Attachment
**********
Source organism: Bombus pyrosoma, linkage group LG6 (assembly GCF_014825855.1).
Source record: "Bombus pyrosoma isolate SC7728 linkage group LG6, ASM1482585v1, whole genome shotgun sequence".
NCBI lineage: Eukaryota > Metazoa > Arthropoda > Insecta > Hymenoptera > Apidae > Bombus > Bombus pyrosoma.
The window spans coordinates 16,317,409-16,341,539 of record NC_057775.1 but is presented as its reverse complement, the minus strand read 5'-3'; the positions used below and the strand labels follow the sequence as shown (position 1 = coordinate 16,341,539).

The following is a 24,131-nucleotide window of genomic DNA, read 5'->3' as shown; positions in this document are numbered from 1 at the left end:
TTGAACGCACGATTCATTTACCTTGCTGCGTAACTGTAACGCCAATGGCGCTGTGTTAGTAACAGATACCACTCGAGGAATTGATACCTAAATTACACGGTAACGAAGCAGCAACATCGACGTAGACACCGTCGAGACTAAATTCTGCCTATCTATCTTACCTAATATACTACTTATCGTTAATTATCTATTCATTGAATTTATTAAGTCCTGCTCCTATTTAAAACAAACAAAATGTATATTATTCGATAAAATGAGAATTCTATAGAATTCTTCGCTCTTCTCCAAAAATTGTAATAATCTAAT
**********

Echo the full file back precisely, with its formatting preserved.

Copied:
Source organism: Bombus pyrosoma, linkage group LG6 (assembly GCF_014825855.1).
Source record: "Bombus pyrosoma isolate SC7728 linkage group LG6, ASM1482585v1, whole genome shotgun sequence".
NCBI lineage: Eukaryota > Metazoa > Arthropoda > Insecta > Hymenoptera > Apidae > Bombus > Bombus pyrosoma.
The window spans coordinates 16,317,409-16,341,539 of record NC_057775.1 but is presented as its reverse complement, the minus strand read 5'-3'; the positions used below and the strand labels follow the sequence as shown (position 1 = coordinate 16,341,539).

The following is a 24,131-nucleotide window of genomic DNA, read 5'->3' as shown; positions in this document are numbered from 1 at the left end:
TTGAACGCACGATTCATTTACCTTGCTGCGTAACTGTAACGCCAATGGCGCTGTGTTAGTAACAGATACCACTCGAGGAATTGATACCTAAATTACACGGTAACGAAGCAGCAACATCGACGTAGACACCGTCGAGACTAAATTCTGCCTATCTATCTTACCTAATATACTACTTATCGTTAATTATCTATTCATTGAATTTATTAAGTCCTGCTCCTATTTAAAACAAACAAAATGTATATTATTCGATAAAATGAGAATTCTATAGAATTCTTCGCTCTTCTCCAAAAATTGTAATAATCTAAT